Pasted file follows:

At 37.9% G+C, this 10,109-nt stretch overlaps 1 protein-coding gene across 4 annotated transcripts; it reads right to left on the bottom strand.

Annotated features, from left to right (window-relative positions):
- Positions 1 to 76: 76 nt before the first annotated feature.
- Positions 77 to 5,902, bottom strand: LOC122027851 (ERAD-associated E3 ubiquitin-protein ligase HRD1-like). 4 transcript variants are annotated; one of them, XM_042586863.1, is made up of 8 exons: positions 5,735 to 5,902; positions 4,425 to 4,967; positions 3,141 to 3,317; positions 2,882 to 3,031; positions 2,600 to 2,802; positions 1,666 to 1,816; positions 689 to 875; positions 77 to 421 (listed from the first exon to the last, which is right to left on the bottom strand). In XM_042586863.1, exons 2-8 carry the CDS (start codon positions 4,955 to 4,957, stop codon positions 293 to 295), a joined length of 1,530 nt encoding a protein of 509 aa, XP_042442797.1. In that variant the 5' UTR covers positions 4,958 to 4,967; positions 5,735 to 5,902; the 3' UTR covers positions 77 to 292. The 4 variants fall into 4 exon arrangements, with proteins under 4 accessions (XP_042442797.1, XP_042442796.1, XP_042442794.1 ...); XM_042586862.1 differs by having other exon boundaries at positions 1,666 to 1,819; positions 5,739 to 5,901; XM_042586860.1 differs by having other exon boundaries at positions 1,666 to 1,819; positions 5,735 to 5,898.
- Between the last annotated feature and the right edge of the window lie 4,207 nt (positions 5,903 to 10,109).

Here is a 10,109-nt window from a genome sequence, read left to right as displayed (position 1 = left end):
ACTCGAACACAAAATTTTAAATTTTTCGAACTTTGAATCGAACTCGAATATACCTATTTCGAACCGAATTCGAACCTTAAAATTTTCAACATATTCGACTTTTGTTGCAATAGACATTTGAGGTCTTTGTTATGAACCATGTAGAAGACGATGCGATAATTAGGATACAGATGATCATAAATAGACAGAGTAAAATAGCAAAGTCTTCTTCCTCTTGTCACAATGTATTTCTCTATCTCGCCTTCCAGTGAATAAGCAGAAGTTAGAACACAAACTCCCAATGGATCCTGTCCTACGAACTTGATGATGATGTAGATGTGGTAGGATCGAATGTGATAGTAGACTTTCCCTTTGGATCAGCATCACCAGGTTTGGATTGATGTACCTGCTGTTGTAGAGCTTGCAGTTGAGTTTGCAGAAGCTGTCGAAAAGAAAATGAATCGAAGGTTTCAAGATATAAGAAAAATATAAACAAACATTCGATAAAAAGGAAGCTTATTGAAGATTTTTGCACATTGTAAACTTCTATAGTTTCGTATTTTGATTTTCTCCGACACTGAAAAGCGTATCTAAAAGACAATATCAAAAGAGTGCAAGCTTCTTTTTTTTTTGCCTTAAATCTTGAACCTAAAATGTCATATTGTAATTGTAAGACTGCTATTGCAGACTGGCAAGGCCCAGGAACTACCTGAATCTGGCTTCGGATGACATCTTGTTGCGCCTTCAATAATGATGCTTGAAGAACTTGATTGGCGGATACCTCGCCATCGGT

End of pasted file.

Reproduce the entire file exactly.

At 37.9% G+C, this 10,109-nt stretch overlaps 1 protein-coding gene across 4 annotated transcripts; it reads right to left on the bottom strand.

Annotated features, from left to right (window-relative positions):
- Positions 1 to 76: 76 nt before the first annotated feature.
- Positions 77 to 5,902, bottom strand: LOC122027851 (ERAD-associated E3 ubiquitin-protein ligase HRD1-like). 4 transcript variants are annotated; one of them, XM_042586863.1, is made up of 8 exons: positions 5,735 to 5,902; positions 4,425 to 4,967; positions 3,141 to 3,317; positions 2,882 to 3,031; positions 2,600 to 2,802; positions 1,666 to 1,816; positions 689 to 875; positions 77 to 421 (listed from the first exon to the last, which is right to left on the bottom strand). In XM_042586863.1, exons 2-8 carry the CDS (start codon positions 4,955 to 4,957, stop codon positions 293 to 295), a joined length of 1,530 nt encoding a protein of 509 aa, XP_042442797.1. In that variant the 5' UTR covers positions 4,958 to 4,967; positions 5,735 to 5,902; the 3' UTR covers positions 77 to 292. The 4 variants fall into 4 exon arrangements, with proteins under 4 accessions (XP_042442797.1, XP_042442796.1, XP_042442794.1 ...); XM_042586862.1 differs by having other exon boundaries at positions 1,666 to 1,819; positions 5,739 to 5,901; XM_042586860.1 differs by having other exon boundaries at positions 1,666 to 1,819; positions 5,735 to 5,898.
- Between the last annotated feature and the right edge of the window lie 4,207 nt (positions 5,903 to 10,109).

Here is a 10,109-nt window from a genome sequence, read left to right as displayed (position 1 = left end):
ACTCGAACACAAAATTTTAAATTTTTCGAACTTTGAATCGAACTCGAATATACCTATTTCGAACCGAATTCGAACCTTAAAATTTTCAACATATTCGACTTTTGTTGCAATAGACATTTGAGGTCTTTGTTATGAACCATGTAGAAGACGATGCGATAATTAGGATACAGATGATCATAAATAGACAGAGTAAAATAGCAAAGTCTTCTTCCTCTTGTCACAATGTATTTCTCTATCTCGCCTTCCAGTGAATAAGCAGAAGTTAGAACACAAACTCCCAATGGATCCTGTCCTACGAACTTGATGATGATGTAGATGTGGTAGGATCGAATGTGATAGTAGACTTTCCCTTTGGATCAGCATCACCAGGTTTGGATTGATGTACCTGCTGTTGTAGAGCTTGCAGTTGAGTTTGCAGAAGCTGTCGAAAAGAAAATGAATCGAAGGTTTCAAGATATAAGAAAAATATAAACAAACATTCGATAAAAAGGAAGCTTATTGAAGATTTTTGCACATTGTAAACTTCTATAGTTTCGTATTTTGATTTTCTCCGACACTGAAAAGCGTATCTAAAAGACAATATCAAAAGAGTGCAAGCTTCTTTTTTTTTTGCCTTAAATCTTGAACCTAAAATGTCATATTGTAATTGTAAGACTGCTATTGCAGACTGGCAAGGCCCAGGAACTACCTGAATCTGGCTTCGGATGACATCTTGTTGCGCCTTCAATAATGATGCTTGAAGAACTTGATTGGCGGATACCTCGCCATCGGT